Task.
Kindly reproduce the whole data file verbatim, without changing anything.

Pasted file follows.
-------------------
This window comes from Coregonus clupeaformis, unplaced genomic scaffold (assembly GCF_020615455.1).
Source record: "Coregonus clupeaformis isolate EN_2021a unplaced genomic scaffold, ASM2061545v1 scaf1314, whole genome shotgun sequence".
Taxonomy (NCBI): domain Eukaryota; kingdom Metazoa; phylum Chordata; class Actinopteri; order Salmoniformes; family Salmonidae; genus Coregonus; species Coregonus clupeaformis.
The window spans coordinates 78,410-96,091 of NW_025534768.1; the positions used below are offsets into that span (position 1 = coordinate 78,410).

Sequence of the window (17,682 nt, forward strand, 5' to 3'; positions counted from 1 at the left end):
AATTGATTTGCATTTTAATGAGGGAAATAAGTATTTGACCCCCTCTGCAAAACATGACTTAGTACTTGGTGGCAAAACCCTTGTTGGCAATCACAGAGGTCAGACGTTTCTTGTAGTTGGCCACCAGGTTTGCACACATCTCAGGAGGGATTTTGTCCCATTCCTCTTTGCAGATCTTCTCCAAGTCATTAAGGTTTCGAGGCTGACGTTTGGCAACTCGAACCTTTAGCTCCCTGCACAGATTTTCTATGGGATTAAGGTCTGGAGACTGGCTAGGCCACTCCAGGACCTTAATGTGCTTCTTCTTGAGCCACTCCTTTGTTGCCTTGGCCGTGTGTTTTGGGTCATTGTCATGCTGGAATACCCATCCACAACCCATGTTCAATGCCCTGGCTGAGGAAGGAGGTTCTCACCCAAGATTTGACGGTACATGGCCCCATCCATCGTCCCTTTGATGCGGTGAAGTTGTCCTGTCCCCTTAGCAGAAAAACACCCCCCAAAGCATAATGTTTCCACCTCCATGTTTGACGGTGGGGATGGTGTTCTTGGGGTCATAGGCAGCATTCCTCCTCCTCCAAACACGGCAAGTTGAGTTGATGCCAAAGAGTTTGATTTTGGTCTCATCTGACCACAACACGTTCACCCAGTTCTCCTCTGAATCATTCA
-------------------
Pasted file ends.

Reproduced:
This window comes from Coregonus clupeaformis, unplaced genomic scaffold (assembly GCF_020615455.1).
Source record: "Coregonus clupeaformis isolate EN_2021a unplaced genomic scaffold, ASM2061545v1 scaf1314, whole genome shotgun sequence".
Taxonomy (NCBI): domain Eukaryota; kingdom Metazoa; phylum Chordata; class Actinopteri; order Salmoniformes; family Salmonidae; genus Coregonus; species Coregonus clupeaformis.
The window spans coordinates 78,410-96,091 of NW_025534768.1; the positions used below are offsets into that span (position 1 = coordinate 78,410).

Sequence of the window (17,682 nt, forward strand, 5' to 3'; positions counted from 1 at the left end):
AATTGATTTGCATTTTAATGAGGGAAATAAGTATTTGACCCCCTCTGCAAAACATGACTTAGTACTTGGTGGCAAAACCCTTGTTGGCAATCACAGAGGTCAGACGTTTCTTGTAGTTGGCCACCAGGTTTGCACACATCTCAGGAGGGATTTTGTCCCATTCCTCTTTGCAGATCTTCTCCAAGTCATTAAGGTTTCGAGGCTGACGTTTGGCAACTCGAACCTTTAGCTCCCTGCACAGATTTTCTATGGGATTAAGGTCTGGAGACTGGCTAGGCCACTCCAGGACCTTAATGTGCTTCTTCTTGAGCCACTCCTTTGTTGCCTTGGCCGTGTGTTTTGGGTCATTGTCATGCTGGAATACCCATCCACAACCCATGTTCAATGCCCTGGCTGAGGAAGGAGGTTCTCACCCAAGATTTGACGGTACATGGCCCCATCCATCGTCCCTTTGATGCGGTGAAGTTGTCCTGTCCCCTTAGCAGAAAAACACCCCCCAAAGCATAATGTTTCCACCTCCATGTTTGACGGTGGGGATGGTGTTCTTGGGGTCATAGGCAGCATTCCTCCTCCTCCAAACACGGCAAGTTGAGTTGATGCCAAAGAGTTTGATTTTGGTCTCATCTGACCACAACACGTTCACCCAGTTCTCCTCTGAATCATTCA